I love the examples you give. I totally understand the philosophy of shifting middle managers around to give them maximum exposure to the company and to make well-rounded managers out of them. But seriously, a top business-to-business corporate salesguy is worth his or her weight in gold, is worth much more than the CEO and often is compensated much more than the CEO, as it should be. The sales guys from Nokia who serve China Mobile or Vodafone or Telefonica etc are the most valuable people of the organization. They and their sales management should not be randomly switched around by a set of engineers who are not competent in business-to-business sales.

Marco - haha, I generally refuse any debate or discussion about share prices on this blog but in the case of Nokia, now that there are rumors of it being sold and cut into pieces, we have to accept the discussions. Still, this is not a stock market blog and we don't give advice. What I can tell you, is that I see who visits my blog and there is a steady stream of visitors from Nokia HQ as well as readers from most of Nokia's rivals haha... So yeah, the message is 'getting through' although - like I like to say, they don't listen to me haha. I said on February 10 what I expected Nokia's new CEO to say on February 11. Stephen Elop didn't say ANY of what I expected, on Feb 11. But by mid June, Elop had retracted his position and said almost EXACTLY all I said the CEO of Nokia HAS to say in February. Problem is, that by June it is too little, too late, and Elop had lost all credibility. Now he is a dead man walking. His career is over. He will be fired as the most destructive CEO in recent memory, perhaps of all time haha.

Joshua - I hear you. But I feel a passion. Nokia is not dead (yet). If we make enough noise, it can maybe be saved. If it can't be saved, at least I tried. I cannot sit idly by and see utterly moronic actions by a novice CEO who is making things go from bad to worse. Sorry if its seen as me raving. But on this path that Nokia is now, Nokia will not survive to the end of the year. At least I am trying to do something to save Nokia...

So Vatar - good points. We totally agree. Yes, the situation was dire when Elop was brought in. Yes, he had to do something. His early steps seemed to be in the right direction and Nokia was turning a corner and slowly recovering. But now his 2011 Spring has been an utter disaster and he is destroying the company. This is epic failure by Elop. He has to go.

And I appreciate it that you don't necessarily agree with all of my recommendations here. Some of them get ever less effective the more we wait (Symbian for example) but also we have that magnificent flash of light - MeeGo - truly the saving spark for Nokia. Built internally, in a rush, under stress, even as the CEO repeatedly denies staff and resources and top management resign in protest, MeeGo turns out to be great and N9 a hot phone. THIS is the moment to seize. Especially, after we learn that Microsoft's WP7 phones are now in boycott too. Now is the time to change course, and the IDEAL moment for the Board to act is now, after they hear Elop has a public view so opposite to Nokia's true interests. After Elop said "Even if the N9 is a success, there will be no more MeeGo handsets" - this tells us Elop is looking for Microsoft's interest - ahead of Nokia's interests.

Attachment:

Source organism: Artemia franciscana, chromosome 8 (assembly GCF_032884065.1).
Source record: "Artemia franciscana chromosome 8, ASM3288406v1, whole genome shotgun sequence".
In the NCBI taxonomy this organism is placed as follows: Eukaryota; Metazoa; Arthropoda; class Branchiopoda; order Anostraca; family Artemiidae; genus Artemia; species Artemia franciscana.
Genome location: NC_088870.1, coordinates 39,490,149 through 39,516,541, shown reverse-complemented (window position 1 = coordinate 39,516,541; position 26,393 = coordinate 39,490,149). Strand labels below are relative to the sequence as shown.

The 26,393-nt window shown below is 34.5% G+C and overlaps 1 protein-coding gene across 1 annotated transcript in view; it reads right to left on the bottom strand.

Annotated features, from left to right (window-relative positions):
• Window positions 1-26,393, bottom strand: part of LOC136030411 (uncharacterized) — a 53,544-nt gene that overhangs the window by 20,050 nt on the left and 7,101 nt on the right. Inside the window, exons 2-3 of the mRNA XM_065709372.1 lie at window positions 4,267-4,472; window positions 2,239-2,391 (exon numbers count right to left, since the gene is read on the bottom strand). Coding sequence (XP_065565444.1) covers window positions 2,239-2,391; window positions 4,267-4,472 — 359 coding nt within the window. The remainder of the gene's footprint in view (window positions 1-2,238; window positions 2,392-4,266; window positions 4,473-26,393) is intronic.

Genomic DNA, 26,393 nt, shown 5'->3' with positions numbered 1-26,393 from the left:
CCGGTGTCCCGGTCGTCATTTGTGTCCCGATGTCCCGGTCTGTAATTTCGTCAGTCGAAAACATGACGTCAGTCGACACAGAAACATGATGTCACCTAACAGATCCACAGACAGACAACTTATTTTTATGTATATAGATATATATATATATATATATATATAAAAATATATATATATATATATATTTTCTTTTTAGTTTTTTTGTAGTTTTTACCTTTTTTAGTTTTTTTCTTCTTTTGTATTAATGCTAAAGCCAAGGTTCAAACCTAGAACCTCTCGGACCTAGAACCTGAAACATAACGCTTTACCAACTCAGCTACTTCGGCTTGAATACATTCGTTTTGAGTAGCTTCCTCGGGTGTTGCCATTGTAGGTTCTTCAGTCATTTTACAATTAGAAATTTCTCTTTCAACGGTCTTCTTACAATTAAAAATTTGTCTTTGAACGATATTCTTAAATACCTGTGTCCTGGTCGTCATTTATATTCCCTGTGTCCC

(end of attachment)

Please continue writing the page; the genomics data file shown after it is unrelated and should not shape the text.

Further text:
Consider the opposite. Imagine if Elop was truly interested in Nokia's best interest. He has gone on record in Business Week saying he felt MeeGo was too late and not competitive. If he wanted Nokia's best interest, he'd now announce, I am surprised and delighted and we will give MeeGo our best support. Not just one phone, but all three MeeGo phones already designed during 2011 with more to launch by Q4 and early in 2011. Then he'd say he will launch MeeGo in all of Nokia's best markets - where they are hot to have it, like in the UK, Italy, France, Germany etc. And because the US market liked MeeGo (and partly because of Intel, obviously) then he should launch MeeGo in America even if only in limited sales. But at least get some US buzz about MeeGo and perhaps get some US carrier to launch it (T-Mobile was eager to launch the N8 in February in Barcelona - it was Nokia who cancelled that ahead of the Microsoft WP7 announcement).

What would this do to the Symbian developer commmunity, over 400,000 developers? They'd want to get onboard Qt. They'd support Ovi, they'd have access to Nokia's hot N9. If the N8 got 4 million sales in a quarter and far less market support, the N9 - especially after a Symbian boycott - could easily sell 5 million or more. A true hot phone. What CEO says no to this. Stephen Elop does...

hc - I recognize you posted the comment before the MeeGo phone was shown, so I trust you now have a better view of MeeGo's chances and competitiveness.

Thank you all for the comments, keep the comments coming

Tomi Ahonen :-)

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Let it go, mourn it in private if you wish... but let it go. You cannot help them, chances are nobody can.

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mourn it in private if you wish... but let it go. You cannot help them, chances are nobody can.

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mourn it in private if you wish... but let it go. You cannot help them, chances are nobody can.

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i went to the same school as patrick. i remeber those girls from my school who wrote in. they were white trash...i always felt so bad for them.